I’ve been thinking about adding some posts on here with tech tips. Here’s a taste of what I’m thinking.
You’re all done creating a nice little applet for Mac OS, maybe using Apple’s built-in Script Editor. Now you want it to run on a client computer in the background, completely hidden from view. There are two things I always consider in this situation. One is obvious, you want to hide the icon in the dock and menu bar. The second consideration is to mask the identity via the process name.
Starting with the process name makes sense because it is also the easiest to change. Simple adjust the name in the Bundle Info section, or manually adjust in the info.plist file. Now if you open Activity monitor, instead of seeing something obvious like “Joe’s updater app” it could be more innocuous like “updagent”. Quite frankly though, this name doesn’t matter unless you are trying to keep the end user from closing the application on purpose.
The one most people are concerned about is hiding the application from the dock and menu so it isn’t in the way during normal day-to-day activities. This is done simply by adding a line in the info.plist file. The line to add is:
Application is agent (UIElement) : YES
That’s it! Now you have a hidden, and fairly covert, applet running in the background.
I use Mac OS X all day at work, and Linux at home. One thing I have come to miss was being able to use two fingers to click and have it come up as a right click. Now I know how to do this in Lubuntu.
First you need to install synclient: sudo apt install xserver-xorg-input-synaptics
By default, two finger clicking should work now. If you need two finger scrolling though, you’ll need to turn that on with these commands: synclient VertTwoFingerScroll=1 synclient HorizTwoFingerScroll=1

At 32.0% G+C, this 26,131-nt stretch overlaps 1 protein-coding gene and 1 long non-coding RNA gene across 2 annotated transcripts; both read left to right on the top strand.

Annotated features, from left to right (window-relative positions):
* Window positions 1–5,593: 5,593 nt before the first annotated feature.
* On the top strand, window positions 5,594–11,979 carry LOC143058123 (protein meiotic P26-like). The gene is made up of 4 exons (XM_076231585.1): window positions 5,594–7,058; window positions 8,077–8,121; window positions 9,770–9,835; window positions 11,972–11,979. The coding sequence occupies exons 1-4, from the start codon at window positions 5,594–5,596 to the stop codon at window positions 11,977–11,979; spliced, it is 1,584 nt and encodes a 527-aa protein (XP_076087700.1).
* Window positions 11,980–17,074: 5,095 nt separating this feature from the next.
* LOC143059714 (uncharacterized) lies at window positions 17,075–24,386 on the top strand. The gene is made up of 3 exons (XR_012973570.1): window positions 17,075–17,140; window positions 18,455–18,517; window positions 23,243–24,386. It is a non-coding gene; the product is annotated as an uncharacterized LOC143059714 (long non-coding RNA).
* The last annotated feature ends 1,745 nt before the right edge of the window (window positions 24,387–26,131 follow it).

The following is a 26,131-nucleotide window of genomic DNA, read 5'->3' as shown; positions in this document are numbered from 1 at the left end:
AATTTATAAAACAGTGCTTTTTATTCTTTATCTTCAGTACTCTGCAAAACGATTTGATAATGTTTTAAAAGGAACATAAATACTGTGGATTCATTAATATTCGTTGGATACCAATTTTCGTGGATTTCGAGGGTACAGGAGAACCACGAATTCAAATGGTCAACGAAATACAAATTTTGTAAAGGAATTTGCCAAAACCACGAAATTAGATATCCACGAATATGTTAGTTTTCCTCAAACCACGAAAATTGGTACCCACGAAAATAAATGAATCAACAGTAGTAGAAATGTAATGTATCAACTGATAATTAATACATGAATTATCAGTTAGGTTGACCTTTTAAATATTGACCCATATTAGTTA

If you are okay with scrolling “normal” you are done. If you want it to scroll “natural” (like I do), then you have one more step. You need to change the directional deltas to negative values. Stock value is 73, so I set them to -73 to start with. For my laptop this was to quick and I needed to slow it down with a larger valued delta. I used -120 with these commands: synclient VertScrollDelta=-120 synclient HorizScrollDelta=-120
If you need to make more changes, you can see all values by just running the synclient command.
Some useful options are the TapButton1, TapButton2, and TapButton3. These all control how many fingers are tapping. If you want a 2 finger tap to do a right click you set it to TapButton2=2 etc. ClickButton1, 2, 3 are the same concept but controlling what happens when X amount of fingers make a physical click.
**EDIT** It turns out I forgot an important step. You need to make these active on login or the settings revert on reboot. To do this, I made one long string and inserted it into an Autostart in Session Settings. Mine looks like this: synclient VertTwoFingerScroll=1 VertScrollDelta=-120 HorizTwoFingerScroll=1 HorizScrollDelta=-120
There is only one thing that has irked me about my ASUS VivoBook, and it isn’t the laptop’s fault. When I go to hit the “delete” key, it is right next to the power button. The reason this matters is that default behavior in Ubuntu and all it’s flavor variants, is for this button to immediately shut the computer off…that’s right, no warning or popups etc, just slammed straight down. To change this, you can edit logind.conf and set HandlePowerKey to “ignore”.
Here is the command you need: sudo nano /etc/systemd/logind.conf
Then change HandlePowerKey=poweroffto HandlePowerKey=ignore
Do make sure that if it is commented out, you remove the comment.
Now the power button does nothing while the computer is running, and simply turns it on when the laptop is off.
**Note** A 10 second press of the power button does still successfully force the laptop down.